Prudential Motives: Gender, Family Business, and Financial Risk in Nineteenth-Century America

Lindsay M. Keiter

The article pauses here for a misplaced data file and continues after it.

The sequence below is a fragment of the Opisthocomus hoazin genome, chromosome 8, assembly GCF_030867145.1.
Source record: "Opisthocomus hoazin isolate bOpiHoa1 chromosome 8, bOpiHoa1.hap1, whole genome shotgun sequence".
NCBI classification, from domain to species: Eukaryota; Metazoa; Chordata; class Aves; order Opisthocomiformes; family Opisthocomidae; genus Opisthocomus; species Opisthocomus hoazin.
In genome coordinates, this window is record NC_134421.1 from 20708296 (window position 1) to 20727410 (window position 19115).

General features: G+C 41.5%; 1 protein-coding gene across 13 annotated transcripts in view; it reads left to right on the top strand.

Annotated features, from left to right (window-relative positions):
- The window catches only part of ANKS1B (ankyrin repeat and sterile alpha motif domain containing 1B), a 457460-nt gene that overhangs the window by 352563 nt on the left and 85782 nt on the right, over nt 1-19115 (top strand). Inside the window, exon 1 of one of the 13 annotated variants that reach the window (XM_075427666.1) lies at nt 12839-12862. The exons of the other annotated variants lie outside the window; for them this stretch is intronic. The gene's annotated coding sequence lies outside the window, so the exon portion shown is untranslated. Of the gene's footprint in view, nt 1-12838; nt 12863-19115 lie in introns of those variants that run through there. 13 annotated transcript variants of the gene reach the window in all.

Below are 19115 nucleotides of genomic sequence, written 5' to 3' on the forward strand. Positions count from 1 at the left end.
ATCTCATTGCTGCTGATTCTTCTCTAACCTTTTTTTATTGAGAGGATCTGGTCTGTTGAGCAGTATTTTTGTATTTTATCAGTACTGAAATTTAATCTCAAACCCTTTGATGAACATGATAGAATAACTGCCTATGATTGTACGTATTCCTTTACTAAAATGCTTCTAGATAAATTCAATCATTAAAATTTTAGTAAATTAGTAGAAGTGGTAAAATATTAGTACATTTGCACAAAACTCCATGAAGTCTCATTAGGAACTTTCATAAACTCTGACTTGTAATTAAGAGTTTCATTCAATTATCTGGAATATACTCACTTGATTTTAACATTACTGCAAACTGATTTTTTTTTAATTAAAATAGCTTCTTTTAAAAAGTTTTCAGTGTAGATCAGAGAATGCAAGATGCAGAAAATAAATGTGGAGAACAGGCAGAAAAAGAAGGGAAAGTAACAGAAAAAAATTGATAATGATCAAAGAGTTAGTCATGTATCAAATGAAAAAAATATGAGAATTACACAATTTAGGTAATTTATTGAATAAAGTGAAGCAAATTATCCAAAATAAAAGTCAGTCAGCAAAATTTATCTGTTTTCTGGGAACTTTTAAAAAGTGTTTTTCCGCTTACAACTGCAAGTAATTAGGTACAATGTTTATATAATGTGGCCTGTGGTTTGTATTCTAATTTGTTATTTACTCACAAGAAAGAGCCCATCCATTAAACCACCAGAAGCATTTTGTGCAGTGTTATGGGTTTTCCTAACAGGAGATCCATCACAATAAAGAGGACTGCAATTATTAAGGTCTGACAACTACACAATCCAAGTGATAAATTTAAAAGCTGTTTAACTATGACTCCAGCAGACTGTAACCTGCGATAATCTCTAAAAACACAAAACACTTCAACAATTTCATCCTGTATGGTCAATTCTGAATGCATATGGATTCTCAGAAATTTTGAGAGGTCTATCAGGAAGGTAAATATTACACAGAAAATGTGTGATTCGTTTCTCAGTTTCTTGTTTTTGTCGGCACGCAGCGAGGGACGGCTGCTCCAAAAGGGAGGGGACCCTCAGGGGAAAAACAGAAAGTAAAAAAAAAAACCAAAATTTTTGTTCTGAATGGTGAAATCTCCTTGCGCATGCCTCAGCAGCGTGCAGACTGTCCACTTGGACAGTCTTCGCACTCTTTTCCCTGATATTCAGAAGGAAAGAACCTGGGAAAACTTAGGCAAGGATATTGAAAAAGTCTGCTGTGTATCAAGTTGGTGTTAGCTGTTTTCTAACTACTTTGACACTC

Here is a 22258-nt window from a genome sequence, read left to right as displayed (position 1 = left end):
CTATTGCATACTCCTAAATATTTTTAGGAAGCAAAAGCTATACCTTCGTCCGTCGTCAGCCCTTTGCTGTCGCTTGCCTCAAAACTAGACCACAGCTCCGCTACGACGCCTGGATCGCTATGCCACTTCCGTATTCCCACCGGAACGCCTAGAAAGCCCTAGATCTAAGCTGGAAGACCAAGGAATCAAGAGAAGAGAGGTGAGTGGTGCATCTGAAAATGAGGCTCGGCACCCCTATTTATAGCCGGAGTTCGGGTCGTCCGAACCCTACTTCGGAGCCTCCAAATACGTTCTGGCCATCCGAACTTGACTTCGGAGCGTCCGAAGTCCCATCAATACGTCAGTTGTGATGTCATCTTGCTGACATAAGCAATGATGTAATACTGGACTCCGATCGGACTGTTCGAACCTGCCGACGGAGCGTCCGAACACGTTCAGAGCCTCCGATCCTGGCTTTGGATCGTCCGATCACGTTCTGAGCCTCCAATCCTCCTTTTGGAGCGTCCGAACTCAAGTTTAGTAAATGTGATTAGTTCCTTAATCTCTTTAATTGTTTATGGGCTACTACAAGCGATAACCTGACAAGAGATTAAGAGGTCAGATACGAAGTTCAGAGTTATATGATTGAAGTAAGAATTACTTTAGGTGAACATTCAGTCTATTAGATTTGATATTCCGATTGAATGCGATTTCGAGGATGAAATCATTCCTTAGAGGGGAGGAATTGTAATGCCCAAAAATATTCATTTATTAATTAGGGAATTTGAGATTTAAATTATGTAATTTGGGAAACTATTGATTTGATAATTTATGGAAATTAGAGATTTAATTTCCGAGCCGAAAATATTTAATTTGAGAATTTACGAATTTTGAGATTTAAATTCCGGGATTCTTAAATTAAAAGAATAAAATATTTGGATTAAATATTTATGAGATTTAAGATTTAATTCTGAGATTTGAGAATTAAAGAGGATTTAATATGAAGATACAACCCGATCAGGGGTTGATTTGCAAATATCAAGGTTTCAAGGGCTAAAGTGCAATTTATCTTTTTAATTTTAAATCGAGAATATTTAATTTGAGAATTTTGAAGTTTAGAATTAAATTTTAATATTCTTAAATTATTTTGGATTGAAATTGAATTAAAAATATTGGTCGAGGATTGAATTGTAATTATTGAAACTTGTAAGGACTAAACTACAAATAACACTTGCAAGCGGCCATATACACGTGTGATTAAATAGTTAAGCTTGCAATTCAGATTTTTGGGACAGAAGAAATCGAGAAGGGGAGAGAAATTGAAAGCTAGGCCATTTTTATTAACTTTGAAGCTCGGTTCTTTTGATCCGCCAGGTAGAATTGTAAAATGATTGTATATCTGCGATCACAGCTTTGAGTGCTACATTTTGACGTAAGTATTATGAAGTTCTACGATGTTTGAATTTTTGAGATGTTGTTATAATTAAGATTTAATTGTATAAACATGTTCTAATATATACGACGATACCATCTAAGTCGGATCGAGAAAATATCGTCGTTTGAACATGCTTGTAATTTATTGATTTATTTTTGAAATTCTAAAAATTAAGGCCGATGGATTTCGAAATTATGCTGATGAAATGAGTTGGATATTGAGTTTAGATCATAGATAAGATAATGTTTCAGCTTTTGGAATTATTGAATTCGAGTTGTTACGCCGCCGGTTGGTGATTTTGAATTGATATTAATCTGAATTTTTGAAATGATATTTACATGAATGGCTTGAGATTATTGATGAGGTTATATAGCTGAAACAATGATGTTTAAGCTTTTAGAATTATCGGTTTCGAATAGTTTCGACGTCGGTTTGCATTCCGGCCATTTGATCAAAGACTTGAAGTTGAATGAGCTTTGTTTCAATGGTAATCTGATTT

In 1797, a middling Virginia farmer sent his newly married daughter several wedding gifts and a letter. At the end of the latter, he took the time to add, “it is very Auckward to me Sally My Dear, to write letters, but where the transactions of business compell me[;] therefore Accept of this Scrawl.” This paper takes as its starting point this slippage between the economic and the familial – the ease with which eighteenth and nineteenth century men and women employed economic language and metaphors when discussing marriage and family. The title, as such, is slightly misleading in that the paper focuses on the business of family in the eighteenth and nineteenth centuries, It explores families' strategies to secure childrens' financial futures both during courtsip and after marriage, and the limitations of parents' financial investments in chronically struggling children to argue that early American family should be analyzed, in some ways, as businesses.